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LiverKick.com Rankings


Heavyweight (Per 4/15)
1. Rico Verhoeven
2. Daniel Ghita
3. Gokhan Saki
4. Tyrone Spong
5. Peter Aerts
6. Errol Zimmerman up
7. Benjamin Adegbuyiup
8. Ismael Londt up
9. Hesdy Gerges up
10. Ben Edwards up

Light HW (per 4/15)
1. Gokhan Saki up
2. Tyrone Spong down
3. Danyo Ilunga
4. Nathan Corbett down
5. Saulo Cavalari

Middleweight (per 4/15)
1. Wayne Barrett
2. Joe Schilling
3. Artem Levin
4. Steven Wakeling
5. Franci Grajs

Welterweight (per 4/15)
1. Nieky Holzken 
2. Joseph Valtellini 
3. Simon Marcus
4. Marc de Bonte
5. Aussie Ouzgni

 

70kg (Per 4/15)
1. Davit Kiriaup
2. Andy Ristiedown
3. Robin van Roosmalendown
4. Giorgio Petrosyandown
5. Murthel Groenhart
6. Buakaw Banchamek
7. Dzhabar Askerov
8. Ky Hollenbeckup
9. Aikprachaup
10. Enriko Kehlup

65kg (per 1/20)
1. Masaaki Noiri
2. Mosab Amraniup
3. Yuta Kubo down
4. Sagetdao
5. Liam Harrison

Badr

DBZ was one of my favorite shows growing up. Every week I would tune in to the epic showdown between good and evil, the final fight between the galaxy’s greatest warriors, the battle to determine the fate of the universe. The story was simple: you had the good guys and the bad guys. Yet, curiously, many of the good guys could also be pretty bad. Goku, the show’s daft yet undyingly good-natured protagonist, was once sent to Earth to destroy all life on the planet. Fortunately for us Earthlings, baby Goku was found by a kind-hearted old man who sensing Goku’s terrifying capacity for destruction, raised Goku to appreciate all forms of life while channeling his latent destructive impulses toward the pursuit of martial arts and friendly martial arts competition. And yet, as ludicrously nice a person as Goku became, he never lost his destructive impulses and bloodlust and instead had to use all of his discipline to suppress his violent urges. Indeed, what’s curious about DBZ and its ostensible heroes is that they were all at one time or another antagonists or outright villains, monsters who murdered millions of lifeforms before evolving motivations aligned them with Goku’s fight to protect the Earth. Yet that never made them champions of right and justice. Piccolo, Vegeta, Android 18, and Majin Buu all possessed an incredible capacity for violence combined with a sadistic or sociopathic desire to cause destruction, but if you ask a DBZ fan, everybody usually has a favorite hero. By the way, if this is spoiling anything for you, then you’re 20 years late to the party.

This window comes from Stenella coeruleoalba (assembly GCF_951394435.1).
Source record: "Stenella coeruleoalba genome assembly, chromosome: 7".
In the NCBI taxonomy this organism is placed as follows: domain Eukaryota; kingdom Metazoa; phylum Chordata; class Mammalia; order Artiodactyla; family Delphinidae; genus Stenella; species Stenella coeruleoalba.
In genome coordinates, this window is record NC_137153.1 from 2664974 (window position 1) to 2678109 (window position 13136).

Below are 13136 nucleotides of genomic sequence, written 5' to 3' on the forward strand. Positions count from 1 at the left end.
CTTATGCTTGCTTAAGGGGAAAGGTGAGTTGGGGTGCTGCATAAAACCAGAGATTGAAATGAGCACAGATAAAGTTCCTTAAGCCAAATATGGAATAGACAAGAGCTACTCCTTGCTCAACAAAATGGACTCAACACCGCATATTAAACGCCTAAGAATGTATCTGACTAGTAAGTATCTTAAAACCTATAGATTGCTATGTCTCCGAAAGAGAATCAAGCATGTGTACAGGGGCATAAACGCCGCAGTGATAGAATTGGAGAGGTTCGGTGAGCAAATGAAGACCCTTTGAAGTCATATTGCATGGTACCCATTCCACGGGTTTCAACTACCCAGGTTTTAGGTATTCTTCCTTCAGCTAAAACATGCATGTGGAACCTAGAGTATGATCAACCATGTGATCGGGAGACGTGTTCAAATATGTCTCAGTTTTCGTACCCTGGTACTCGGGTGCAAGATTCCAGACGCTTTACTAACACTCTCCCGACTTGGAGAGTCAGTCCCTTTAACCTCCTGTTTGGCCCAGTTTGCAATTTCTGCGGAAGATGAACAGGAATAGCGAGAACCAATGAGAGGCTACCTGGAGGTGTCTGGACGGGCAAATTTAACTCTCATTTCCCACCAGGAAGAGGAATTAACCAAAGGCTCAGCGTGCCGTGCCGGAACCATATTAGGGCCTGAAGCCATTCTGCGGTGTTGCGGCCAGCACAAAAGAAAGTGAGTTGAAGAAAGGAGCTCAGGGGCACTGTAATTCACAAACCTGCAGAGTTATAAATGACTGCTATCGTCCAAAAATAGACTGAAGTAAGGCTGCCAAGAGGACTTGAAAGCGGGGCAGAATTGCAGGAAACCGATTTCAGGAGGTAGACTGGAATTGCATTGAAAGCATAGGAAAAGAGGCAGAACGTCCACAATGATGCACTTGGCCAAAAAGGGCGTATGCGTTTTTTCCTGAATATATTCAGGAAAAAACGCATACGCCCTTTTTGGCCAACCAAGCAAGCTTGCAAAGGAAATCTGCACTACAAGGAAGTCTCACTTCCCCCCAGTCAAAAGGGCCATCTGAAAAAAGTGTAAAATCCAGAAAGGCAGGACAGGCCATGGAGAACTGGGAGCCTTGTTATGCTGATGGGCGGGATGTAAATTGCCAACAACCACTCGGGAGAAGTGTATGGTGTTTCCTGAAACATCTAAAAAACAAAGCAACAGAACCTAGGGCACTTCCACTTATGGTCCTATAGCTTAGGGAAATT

The world of combat sports similarly sees a variety of motivations. Some fighters talk about using their skill to feed their families. Peter Aerts, much like Goku, just loves a good fight with impossible odds. And then there are those who fight because they need an outlet for their desire to hurt people or a means to cope with their rage or anger. Is this healthy? Does it matter as long as they still play by the rules? Often it seems like they’re just as capable of becoming Combat Sports Heroes as a genocidal psychopath like Vegeta can become a member of Earth’s Special Forces. Mike Tyson and Badr Hari have both admitted to dealing with varying forms of mental illness. Tyson recently came clean about his substance use and bipolar disorder, while Hari has spoken about his problems with blackout rage. Prior to these revelations, these two men were known both for their incredible skill as well as their violent behavior outside of the ring, yet for many fans, controversy fueled their legend and the hero worship only intensified in the face of ever growing rap sheets.

Dave Walsh recently wrote an excellent article on MMANuts about the role of the promoter and the promotion of well-spoken, professional, GSP-like athletes vs. the fighters with pain, suffering, and violence in their hearts. No matter who the fighter is, a good story always captures hearts and sells tickets. Rarely, a promoter will try to market the deep dark depths of a fighter’s soul (see GSP’s “Dark Place”). K-1 oddly doubled down on Badr Hari’s dark place, rendering him as a Golden Boy with a troubled childhood who’s struggling to control his personal demons while lashing out at the world, with the silver lining being his potential to become a champion and thereby somehow resolve these personal troubles. No matter how many people in or out (allegedly) of the ring got stomped or soccer kicked, all was ok because Badr was trying so hard to be a champion.

As personally satisfying as a good story can be, maybe it’s time to stop talking about fairy tales. However public sports figures may fit into a compelling theatrical drama of anti-heroes and human adversity, they are human beings at the end of the day whose mental health matters, especially when they are suffering inside. Maybe it’s time for promoters, writers, fans, you and me, to begin to recognize and vocalize the need for people struggling with inner conflict and rage to get the help they need. Having worked with mental health professionals at many levels, I can attest to their efficacy in helping people deal with issues that otherwise threaten to tear them apart. The ring is the last place that a person who is losing control of his/herself or their life needs to be.


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